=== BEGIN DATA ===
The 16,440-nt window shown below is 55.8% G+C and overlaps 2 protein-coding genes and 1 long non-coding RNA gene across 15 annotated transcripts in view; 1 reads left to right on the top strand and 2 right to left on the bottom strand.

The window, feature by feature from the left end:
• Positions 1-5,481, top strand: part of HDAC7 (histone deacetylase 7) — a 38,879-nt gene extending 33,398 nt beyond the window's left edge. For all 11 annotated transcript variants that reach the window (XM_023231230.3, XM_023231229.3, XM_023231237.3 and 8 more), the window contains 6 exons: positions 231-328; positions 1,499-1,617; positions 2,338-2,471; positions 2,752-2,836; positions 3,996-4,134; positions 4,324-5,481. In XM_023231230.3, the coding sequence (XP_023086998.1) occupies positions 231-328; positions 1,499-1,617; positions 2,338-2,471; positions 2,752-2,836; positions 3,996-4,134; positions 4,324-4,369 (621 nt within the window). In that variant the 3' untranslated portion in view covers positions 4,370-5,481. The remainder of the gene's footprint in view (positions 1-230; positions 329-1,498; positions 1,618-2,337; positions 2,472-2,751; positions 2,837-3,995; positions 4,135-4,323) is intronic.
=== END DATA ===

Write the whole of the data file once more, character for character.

The 16,440-nt window shown below is 55.8% G+C and overlaps 2 protein-coding genes and 1 long non-coding RNA gene across 15 annotated transcripts in view; 1 reads left to right on the top strand and 2 right to left on the bottom strand.

The window, feature by feature from the left end:
• Positions 1-5,481, top strand: part of HDAC7 (histone deacetylase 7) — a 38,879-nt gene extending 33,398 nt beyond the window's left edge. For all 11 annotated transcript variants that reach the window (XM_023231230.3, XM_023231229.3, XM_023231237.3 and 8 more), the window contains 6 exons: positions 231-328; positions 1,499-1,617; positions 2,338-2,471; positions 2,752-2,836; positions 3,996-4,134; positions 4,324-5,481. In XM_023231230.3, the coding sequence (XP_023086998.1) occupies positions 231-328; positions 1,499-1,617; positions 2,338-2,471; positions 2,752-2,836; positions 3,996-4,134; positions 4,324-4,369 (621 nt within the window). In that variant the 3' untranslated portion in view covers positions 4,370-5,481. The remainder of the gene's footprint in view (positions 1-230; positions 329-1,498; positions 1,618-2,337; positions 2,472-2,751; positions 2,837-3,995; positions 4,135-4,323) is intronic.